Old School Gamer Magazine chats with developer Andreas Winhad, who discusses his newest title, Genesis, and how it was inspired by one of the biggest cult favorite on the Game Boy.

About Genesis:

In Genesis, fight your way through hordes of enemies to reach the boss of each action packed level, defeat them to progress and get closer to the core of Genesis. Test your agility to dodge enemy fire and collect shield energy and power-ups from enemy remains.

The standard edition of Genesis costs $ 44.99/£32.35/€37.20. The game is fully compatible with all Game Boy, Game Boy Color and Game Boy Advance handhelds.

Old School Gamer Magazine: How was this game born?

Andreas Winhad: I am a big fan of Solar Striker for the Game Boy, but the game is way too hard and I usually die in stage 3. It also doesn’t offer enough power-up options. I decided to learn GBDK (GameBoy Developer’s Kit) and create a clone from scratch to improve on these elements and more. 

Old School Gamer Magazine: What is your role in the game?

Winhad: I programmed it all from scratch including the level design, all the sprites, and the music. 

Chris Beach (AKA Spacebot Interactive) helped me put the project together as the producer and Incube8 Games picked up the publishing part, from the manufacturing to the shipping and customer service.

Old School Gamer Magazine: What has development been like?

Winhad: It was very funny and I learned a lot about using GBDK.

Old School Gamer Magazine: What makes this game special?

Winhad: Although it’s been a few decades since the golden age of the shmups, Genesis really encapsulates the feeling of that era. It’s a real retro game in its essence. 

Old School Gamer Magazine: What games influenced this one the most?

Winhad: Definitely Solar Striker. 

Old School Gamer Magazine: Any fun stories or wild moments during development?

Winhad: Yes! When I started programming Genesis I really went crazy because I used an old version of GBDK which was very buggy. That’s also the reason why GBDK had a bad reputation. After a lot of debugging I switched to a newer version. Now GBDK2020 is available which is really a nice development environment for the Gameboy.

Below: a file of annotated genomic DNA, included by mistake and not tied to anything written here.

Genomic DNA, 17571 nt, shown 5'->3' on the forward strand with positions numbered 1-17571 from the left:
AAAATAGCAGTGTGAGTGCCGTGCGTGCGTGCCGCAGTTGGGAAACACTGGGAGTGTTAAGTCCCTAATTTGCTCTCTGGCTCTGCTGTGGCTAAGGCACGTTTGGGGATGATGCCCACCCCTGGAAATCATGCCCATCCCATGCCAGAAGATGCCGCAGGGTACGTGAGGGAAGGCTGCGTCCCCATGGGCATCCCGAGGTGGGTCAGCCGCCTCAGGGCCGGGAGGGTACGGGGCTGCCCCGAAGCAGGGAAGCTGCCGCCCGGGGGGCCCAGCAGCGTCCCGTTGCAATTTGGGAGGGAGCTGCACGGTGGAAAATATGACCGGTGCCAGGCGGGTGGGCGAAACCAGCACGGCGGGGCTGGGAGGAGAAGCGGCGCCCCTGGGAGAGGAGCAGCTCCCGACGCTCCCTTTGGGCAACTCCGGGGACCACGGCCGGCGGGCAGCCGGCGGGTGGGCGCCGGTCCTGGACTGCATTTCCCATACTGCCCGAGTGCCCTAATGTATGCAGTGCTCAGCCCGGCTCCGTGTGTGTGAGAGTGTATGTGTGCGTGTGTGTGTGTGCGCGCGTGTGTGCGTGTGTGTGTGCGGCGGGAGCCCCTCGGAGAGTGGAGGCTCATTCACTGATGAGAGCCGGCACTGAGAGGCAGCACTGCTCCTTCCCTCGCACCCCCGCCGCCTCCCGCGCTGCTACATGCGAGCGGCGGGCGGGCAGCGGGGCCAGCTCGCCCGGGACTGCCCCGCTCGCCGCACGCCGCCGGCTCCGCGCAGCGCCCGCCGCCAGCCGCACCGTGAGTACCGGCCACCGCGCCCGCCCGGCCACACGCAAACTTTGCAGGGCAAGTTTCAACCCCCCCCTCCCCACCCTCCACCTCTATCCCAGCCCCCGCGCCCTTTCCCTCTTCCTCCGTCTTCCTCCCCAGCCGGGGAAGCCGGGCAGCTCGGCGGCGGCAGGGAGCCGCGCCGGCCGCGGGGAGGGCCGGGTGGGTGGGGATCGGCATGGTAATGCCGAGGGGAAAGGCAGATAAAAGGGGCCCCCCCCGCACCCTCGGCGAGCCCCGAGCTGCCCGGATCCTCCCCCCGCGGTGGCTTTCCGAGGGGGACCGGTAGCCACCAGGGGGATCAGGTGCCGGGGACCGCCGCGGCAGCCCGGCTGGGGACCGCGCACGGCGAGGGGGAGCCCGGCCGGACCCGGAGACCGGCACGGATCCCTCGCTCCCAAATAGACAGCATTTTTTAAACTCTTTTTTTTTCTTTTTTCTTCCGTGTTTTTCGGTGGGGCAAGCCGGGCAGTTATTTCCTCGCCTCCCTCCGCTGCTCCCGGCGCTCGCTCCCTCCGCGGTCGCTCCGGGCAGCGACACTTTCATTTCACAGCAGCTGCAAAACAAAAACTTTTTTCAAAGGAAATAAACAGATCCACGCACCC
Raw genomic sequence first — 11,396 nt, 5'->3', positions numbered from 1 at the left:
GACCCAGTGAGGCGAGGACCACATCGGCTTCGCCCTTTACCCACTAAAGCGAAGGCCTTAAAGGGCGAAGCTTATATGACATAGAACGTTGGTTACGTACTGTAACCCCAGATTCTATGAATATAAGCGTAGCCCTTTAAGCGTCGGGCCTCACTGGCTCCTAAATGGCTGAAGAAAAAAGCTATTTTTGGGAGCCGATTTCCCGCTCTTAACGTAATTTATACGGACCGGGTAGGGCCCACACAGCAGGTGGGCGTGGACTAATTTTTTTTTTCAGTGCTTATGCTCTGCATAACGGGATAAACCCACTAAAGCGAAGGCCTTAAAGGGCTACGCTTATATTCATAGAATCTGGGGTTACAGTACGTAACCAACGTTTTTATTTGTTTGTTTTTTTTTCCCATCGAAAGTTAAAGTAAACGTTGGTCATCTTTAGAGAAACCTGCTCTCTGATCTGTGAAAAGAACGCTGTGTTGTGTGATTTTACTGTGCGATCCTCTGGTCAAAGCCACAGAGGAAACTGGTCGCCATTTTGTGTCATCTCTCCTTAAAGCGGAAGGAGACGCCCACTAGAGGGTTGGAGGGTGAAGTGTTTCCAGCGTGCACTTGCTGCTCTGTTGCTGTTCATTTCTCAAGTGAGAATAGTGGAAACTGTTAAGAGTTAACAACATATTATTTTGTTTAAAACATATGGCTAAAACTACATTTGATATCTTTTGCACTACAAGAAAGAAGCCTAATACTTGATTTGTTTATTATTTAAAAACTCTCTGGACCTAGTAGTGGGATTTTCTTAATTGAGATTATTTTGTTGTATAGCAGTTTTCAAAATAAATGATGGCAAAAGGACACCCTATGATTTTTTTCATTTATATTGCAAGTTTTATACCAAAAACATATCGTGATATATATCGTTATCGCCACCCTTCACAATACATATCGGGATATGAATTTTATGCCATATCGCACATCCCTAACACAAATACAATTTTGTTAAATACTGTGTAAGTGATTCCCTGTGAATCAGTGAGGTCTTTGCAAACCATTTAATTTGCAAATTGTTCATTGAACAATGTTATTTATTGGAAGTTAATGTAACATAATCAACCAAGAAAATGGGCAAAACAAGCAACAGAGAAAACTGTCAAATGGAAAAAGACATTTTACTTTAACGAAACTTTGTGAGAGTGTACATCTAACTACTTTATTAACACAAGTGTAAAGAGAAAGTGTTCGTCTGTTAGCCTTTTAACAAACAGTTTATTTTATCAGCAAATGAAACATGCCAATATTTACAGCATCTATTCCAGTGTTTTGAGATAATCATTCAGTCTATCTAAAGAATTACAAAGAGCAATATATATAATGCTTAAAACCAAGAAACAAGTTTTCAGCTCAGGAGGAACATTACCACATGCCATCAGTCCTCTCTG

Old School Gamer Magazine: What were the major lessons learned?

Winhad: Always use the latest GBDK version!

Old School Gamer Magazine: Do you think preserving older gameplay mechanics in new games is important?

Winhad: I think older gameplay mechanics are the foundation from which modern gameplay mechanics were built. Switch games may not have the same memory limitations as Game Boy games, but they still tend to use “older” mechanics from time to time because of the feeling they bring. So yes, I think the arcade mechanics of old are there to stay.

Old School Gamer Magazine: The marketplace is crowded. How do you think you stand out?

Winhad: Nostalgia is a big factor. A lot of people are making great modern games, but the retro gaming niche is a market of its own. Genesis is not a modern take on vertical scrollers with low-fi pixel art visuals; it’s a genuine shmup to scratch the arcade itch. Plus owning a game physically is definitely a huge plus for a lot of collectors and modders nowadays.

Old School Gamer Magazine: How do you want this game to ultimately be remembered?

Winhad: I’d love Genesis to be seen as a “true” shmup and openly compared to Solar Striker and other great titles that made the genre.

Old School Gamer Magazine: What’s next?  

Winhad: I’ve worked on a couple other games on GBDK, some of which are getting a very limited physical release. Depending on how well Genesis is received, I might publish one of them on a larger scale.

Old School Gamer Magazine: Anything else you’d like to add?

Winhad: Go get the game! It’s uncertain whether we’ll do a second run so it might be your only chance to get your hands on Genesis. Plus, the more we encourage small releases like this one, the more likely we are to see fresh games get released on retro consoles.

Patrick Hickey Jr. (180 Posts)

Patrick Hickey, Jr., is the founder and editor-in-chief of ReviewFix.com and a lecturer of English and journalism at Kingsborough Community College, in Brooklyn, New York. Over the past decade, his video game coverage has been featured in national ad campaigns by top publishers the likes of Nintendo, Deep Silver, Disney and EA Sports. His book series, "The Minds Behind the Games: Interviews With Cult and Classic Game Developers," from McFarland and Company, has earned praise from Forbes, Huffington Post, The New York Daily News and MSG Networks. He is also a former editor at NBC and National Video Games Writer at the late-Examiner.com